My first time in New Orleans, in December of 1995, I was more excited about browsing through the French Quarter’s independent record stores than in exploring Bourbon Street at its raunchiest. In those pre-Amazon/Napster days, I relished the opportunity to scour through the bins of stores in other towns. If your tastes went beyond Top 40 releases from the past five years, you weren’t interested in a Sam Goody or a Walmart. You kept your eyes out for a “wrecka stow.”
I first heard the term used in 1986’s Under the Cherry Moon starring Prince. Unless you’re Prince or me, you probably haven’t seen the film but there’s a scene in which he asks the very English Kristin Scott Thomas to say “wrecka stow.” Her Masterpiece Theater pronunciation of the term is hilarious.
My friends and I had passed by a promising indie shop on our way to our next drink (when visiting New Orleans, you are always on your way to your next drink). I offhandedly referred to the place as a “wrecka stow” and my friend Todd found it amusing. Later that day, he suggested we head back to the “wrecka stow.” By this point, I think he just enjoyed saying it. He did much better than Ms. Thomas.
Once inside, I went straight for the Prince section. Although Sam Goody had a decent supply of Purple Rain and 1999, his earlier material, especially his 7 and 12-inch singles, was harder to find. Prince had just released a Greatest Hits Collection that was comprehensive but mercilessly cut. It’s criminal to hear a three-and-a-half minute 1999 or I Could Never Take the Place of Your Man. I had all of the albums, but the extended mixes from the 12-inch-singles required patience and scavenging.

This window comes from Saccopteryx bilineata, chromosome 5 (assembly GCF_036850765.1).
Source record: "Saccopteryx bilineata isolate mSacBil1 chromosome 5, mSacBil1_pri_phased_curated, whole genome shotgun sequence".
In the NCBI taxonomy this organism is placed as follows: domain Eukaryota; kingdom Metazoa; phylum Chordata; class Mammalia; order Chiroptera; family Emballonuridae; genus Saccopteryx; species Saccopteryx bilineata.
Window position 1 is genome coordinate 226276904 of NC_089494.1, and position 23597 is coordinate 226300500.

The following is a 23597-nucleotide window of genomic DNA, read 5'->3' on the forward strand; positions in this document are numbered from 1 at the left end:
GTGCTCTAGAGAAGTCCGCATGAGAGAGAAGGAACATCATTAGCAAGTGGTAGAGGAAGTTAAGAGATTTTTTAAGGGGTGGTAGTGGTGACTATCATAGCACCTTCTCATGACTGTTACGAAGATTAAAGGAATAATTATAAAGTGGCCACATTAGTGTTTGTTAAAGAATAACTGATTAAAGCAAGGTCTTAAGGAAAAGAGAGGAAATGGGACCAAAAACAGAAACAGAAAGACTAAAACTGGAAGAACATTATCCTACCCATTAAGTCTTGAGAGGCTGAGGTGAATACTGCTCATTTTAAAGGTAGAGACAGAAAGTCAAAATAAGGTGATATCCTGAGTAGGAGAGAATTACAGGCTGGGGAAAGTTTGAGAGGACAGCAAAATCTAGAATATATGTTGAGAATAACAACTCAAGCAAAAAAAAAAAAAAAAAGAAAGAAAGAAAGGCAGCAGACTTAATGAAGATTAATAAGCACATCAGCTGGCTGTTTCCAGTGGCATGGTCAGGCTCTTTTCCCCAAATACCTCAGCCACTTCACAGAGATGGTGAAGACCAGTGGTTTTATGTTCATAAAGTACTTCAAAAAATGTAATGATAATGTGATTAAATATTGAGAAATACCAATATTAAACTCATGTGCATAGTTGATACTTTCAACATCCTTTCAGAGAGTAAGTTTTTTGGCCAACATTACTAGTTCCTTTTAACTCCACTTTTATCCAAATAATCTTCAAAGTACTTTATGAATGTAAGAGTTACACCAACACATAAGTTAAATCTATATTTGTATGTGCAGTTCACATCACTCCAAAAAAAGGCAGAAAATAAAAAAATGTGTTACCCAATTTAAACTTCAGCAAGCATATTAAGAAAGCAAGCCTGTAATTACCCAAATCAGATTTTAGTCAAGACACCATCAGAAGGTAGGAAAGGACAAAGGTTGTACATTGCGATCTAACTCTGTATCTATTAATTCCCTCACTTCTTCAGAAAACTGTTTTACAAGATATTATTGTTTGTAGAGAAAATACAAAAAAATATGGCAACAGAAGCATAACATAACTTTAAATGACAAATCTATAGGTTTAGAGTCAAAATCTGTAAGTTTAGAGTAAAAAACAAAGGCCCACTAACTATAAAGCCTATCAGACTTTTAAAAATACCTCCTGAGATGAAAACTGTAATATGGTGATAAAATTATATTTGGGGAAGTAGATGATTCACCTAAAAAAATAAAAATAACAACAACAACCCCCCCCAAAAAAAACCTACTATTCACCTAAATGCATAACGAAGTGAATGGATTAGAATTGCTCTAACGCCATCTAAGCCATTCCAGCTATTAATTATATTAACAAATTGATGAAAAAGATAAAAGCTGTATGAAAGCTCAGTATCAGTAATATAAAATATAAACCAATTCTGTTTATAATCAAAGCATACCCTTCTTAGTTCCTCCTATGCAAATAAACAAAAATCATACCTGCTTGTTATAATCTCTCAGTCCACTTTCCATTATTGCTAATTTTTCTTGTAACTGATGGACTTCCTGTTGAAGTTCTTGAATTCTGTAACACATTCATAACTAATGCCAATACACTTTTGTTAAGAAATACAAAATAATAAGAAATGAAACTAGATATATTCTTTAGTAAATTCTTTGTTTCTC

My big purchase that day was the 7-inch single for Prince’s Kiss. Todd humored me and listened to my explanation for why this was the best thing ever: Prince’s Greatest Hits CD had also come with a bonus disc of non-album B-Sides. For whatever reason, though, Love or Money, the B-Side to Kiss, was not included. I don’t even remember what it cost. Price was no object. Todd and I had a drink to celebrate my success.
This morning, while in the tub listening to Prince’s Crystal Ball, it occurred to me that because I only ever owned Love or Money on vinyl, it wasn’t on my iPod. I found it on iTunes and downloaded it while brushing my teeth. The 21-year-old me would be impressed but a part of me envies him and the joy of the hunt.